Gender Differences in Intentions to Buy Fair-Trade Products: Extending the Theory of Planned Behaviour to include Moral Norms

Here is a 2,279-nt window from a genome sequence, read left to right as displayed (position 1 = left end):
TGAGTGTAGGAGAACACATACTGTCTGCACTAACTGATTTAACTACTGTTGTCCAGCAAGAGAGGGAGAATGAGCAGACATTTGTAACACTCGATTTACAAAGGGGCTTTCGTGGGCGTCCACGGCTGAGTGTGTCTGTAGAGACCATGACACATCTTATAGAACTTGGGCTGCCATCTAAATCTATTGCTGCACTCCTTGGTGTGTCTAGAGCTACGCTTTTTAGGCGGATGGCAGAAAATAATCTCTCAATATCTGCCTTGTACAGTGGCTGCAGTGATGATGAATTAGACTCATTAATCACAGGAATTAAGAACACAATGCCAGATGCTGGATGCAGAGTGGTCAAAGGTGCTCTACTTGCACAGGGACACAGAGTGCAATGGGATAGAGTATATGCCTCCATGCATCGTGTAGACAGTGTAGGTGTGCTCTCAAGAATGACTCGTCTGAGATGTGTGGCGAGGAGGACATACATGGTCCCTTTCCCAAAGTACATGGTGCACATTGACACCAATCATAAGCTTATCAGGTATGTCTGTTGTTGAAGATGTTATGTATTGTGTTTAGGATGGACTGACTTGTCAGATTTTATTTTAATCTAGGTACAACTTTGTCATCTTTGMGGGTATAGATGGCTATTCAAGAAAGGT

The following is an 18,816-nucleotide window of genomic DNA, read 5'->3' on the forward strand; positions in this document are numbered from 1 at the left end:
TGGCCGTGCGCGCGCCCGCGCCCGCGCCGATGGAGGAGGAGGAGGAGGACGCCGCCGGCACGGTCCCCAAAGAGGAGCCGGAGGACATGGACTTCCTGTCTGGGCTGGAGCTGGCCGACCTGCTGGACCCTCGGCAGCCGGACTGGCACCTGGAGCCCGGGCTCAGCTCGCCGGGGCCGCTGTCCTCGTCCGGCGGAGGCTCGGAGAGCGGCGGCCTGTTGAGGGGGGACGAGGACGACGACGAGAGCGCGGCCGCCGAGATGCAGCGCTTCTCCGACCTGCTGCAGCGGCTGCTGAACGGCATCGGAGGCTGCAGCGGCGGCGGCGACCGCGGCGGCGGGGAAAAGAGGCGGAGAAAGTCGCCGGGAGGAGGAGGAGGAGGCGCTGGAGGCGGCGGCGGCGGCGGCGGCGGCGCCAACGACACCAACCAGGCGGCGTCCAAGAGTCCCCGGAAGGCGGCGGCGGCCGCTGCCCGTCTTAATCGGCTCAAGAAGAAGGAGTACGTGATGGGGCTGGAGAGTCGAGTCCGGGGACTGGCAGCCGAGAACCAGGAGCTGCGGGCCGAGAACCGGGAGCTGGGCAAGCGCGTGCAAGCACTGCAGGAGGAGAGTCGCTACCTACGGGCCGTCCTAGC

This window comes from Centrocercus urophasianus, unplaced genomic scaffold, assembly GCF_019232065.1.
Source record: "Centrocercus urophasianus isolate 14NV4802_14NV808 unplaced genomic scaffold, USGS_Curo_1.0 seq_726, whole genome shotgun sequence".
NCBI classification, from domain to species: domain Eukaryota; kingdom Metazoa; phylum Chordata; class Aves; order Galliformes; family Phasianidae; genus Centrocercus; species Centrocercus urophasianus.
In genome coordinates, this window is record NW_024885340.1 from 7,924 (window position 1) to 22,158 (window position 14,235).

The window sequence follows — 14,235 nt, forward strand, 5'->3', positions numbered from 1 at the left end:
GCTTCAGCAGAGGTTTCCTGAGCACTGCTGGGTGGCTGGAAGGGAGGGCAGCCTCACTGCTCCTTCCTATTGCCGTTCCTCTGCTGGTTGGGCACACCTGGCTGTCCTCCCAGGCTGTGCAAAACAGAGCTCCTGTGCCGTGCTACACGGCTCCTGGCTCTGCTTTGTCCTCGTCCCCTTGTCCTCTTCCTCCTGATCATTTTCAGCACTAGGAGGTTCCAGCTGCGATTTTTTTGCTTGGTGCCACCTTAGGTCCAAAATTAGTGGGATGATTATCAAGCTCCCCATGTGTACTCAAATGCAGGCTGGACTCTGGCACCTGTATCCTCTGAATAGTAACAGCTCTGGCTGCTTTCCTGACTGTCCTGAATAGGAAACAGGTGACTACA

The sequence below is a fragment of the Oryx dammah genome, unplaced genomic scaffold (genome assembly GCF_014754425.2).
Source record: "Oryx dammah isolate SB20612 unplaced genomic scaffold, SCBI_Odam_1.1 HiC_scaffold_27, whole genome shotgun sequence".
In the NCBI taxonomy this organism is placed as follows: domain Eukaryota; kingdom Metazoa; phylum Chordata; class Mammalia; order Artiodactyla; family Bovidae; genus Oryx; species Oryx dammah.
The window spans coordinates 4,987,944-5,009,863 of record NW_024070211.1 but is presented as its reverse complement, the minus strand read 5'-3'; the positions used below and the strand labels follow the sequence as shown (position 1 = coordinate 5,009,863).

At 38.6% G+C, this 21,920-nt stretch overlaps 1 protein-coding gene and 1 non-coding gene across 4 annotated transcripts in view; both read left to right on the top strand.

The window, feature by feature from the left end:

This study examined the usefulness of including a measure of moral norms to improve the prediction of intentions of university students to buy fair-trade (FT) products over the basic theory of planned behaviour (TPB) predictors. We also examined gender differences in intentions to buy FT products through the lens of the TPB. Data were obtained from 782 students at the University of Luxemburg. Results of structural equation analysis indicated that the inclusion of moral norms increased the explained variance in behavioural intentions from 62% to 68%. Mediating and moderating analyses showed that, compared to men, women reported more favourable attitude, higher moral obligation, and stronger intentions toward buying FT products. Results also showed that the attitude–intentions relationship was stronger for men, whereas the perceived behavioural control–intentions relationship was stronger for women. The implications of the moderation analysis are that sustainability professionals seeking to encourage university students‟ intentions to buy FT products should develop gender-targeted interventions: for men, more emphasis should be placed on attitude toward buying FT products (i.e., the advantages of adopting this behaviour), and for women, more emphasis should be placed on perceived behavioural control (e.g.. factors that encourage regular buying of FT products).